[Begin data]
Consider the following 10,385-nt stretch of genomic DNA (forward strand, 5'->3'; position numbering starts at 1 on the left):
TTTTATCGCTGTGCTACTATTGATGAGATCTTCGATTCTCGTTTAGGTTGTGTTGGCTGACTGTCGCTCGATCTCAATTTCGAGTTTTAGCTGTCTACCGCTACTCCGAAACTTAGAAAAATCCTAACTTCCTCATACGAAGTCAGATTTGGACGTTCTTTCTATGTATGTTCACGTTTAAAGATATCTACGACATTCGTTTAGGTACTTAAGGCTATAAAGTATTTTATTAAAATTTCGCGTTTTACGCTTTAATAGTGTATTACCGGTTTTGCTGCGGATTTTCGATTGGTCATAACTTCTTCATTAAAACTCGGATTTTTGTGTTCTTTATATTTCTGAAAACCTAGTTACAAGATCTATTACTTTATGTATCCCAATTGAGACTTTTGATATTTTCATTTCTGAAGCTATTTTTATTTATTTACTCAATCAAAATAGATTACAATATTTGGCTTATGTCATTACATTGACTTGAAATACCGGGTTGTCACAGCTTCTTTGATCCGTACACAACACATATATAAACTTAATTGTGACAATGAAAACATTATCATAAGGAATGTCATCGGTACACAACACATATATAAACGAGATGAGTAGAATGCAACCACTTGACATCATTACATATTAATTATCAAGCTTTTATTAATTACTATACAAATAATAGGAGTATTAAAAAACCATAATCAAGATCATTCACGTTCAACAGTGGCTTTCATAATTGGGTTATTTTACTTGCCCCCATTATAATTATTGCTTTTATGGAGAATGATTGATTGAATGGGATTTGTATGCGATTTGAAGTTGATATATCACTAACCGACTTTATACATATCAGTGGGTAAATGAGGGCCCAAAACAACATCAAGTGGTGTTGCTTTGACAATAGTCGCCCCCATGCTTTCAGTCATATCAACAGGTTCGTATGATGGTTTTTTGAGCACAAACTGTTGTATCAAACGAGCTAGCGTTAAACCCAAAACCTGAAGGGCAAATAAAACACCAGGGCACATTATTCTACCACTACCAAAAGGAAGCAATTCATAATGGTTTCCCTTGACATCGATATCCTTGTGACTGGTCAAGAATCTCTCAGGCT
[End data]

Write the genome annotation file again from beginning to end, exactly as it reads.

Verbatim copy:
Consider the following 10,385-nt stretch of genomic DNA (forward strand, 5'->3'; position numbering starts at 1 on the left):
TTTTATCGCTGTGCTACTATTGATGAGATCTTCGATTCTCGTTTAGGTTGTGTTGGCTGACTGTCGCTCGATCTCAATTTCGAGTTTTAGCTGTCTACCGCTACTCCGAAACTTAGAAAAATCCTAACTTCCTCATACGAAGTCAGATTTGGACGTTCTTTCTATGTATGTTCACGTTTAAAGATATCTACGACATTCGTTTAGGTACTTAAGGCTATAAAGTATTTTATTAAAATTTCGCGTTTTACGCTTTAATAGTGTATTACCGGTTTTGCTGCGGATTTTCGATTGGTCATAACTTCTTCATTAAAACTCGGATTTTTGTGTTCTTTATATTTCTGAAAACCTAGTTACAAGATCTATTACTTTATGTATCCCAATTGAGACTTTTGATATTTTCATTTCTGAAGCTATTTTTATTTATTTACTCAATCAAAATAGATTACAATATTTGGCTTATGTCATTACATTGACTTGAAATACCGGGTTGTCACAGCTTCTTTGATCCGTACACAACACATATATAAACTTAATTGTGACAATGAAAACATTATCATAAGGAATGTCATCGGTACACAACACATATATAAACGAGATGAGTAGAATGCAACCACTTGACATCATTACATATTAATTATCAAGCTTTTATTAATTACTATACAAATAATAGGAGTATTAAAAAACCATAATCAAGATCATTCACGTTCAACAGTGGCTTTCATAATTGGGTTATTTTACTTGCCCCCATTATAATTATTGCTTTTATGGAGAATGATTGATTGAATGGGATTTGTATGCGATTTGAAGTTGATATATCACTAACCGACTTTATACATATCAGTGGGTAAATGAGGGCCCAAAACAACATCAAGTGGTGTTGCTTTGACAATAGTCGCCCCCATGCTTTCAGTCATATCAACAGGTTCGTATGATGGTTTTTTGAGCACAAACTGTTGTATCAAACGAGCTAGCGTTAAACCCAAAACCTGAAGGGCAAATAAAACACCAGGGCACATTATTCTACCACTACCAAAAGGAAGCAATTCATAATGGTTTCCCTTGACATCGATATCCTTGTGACTGGTCAAGAATCTCTCAGGCT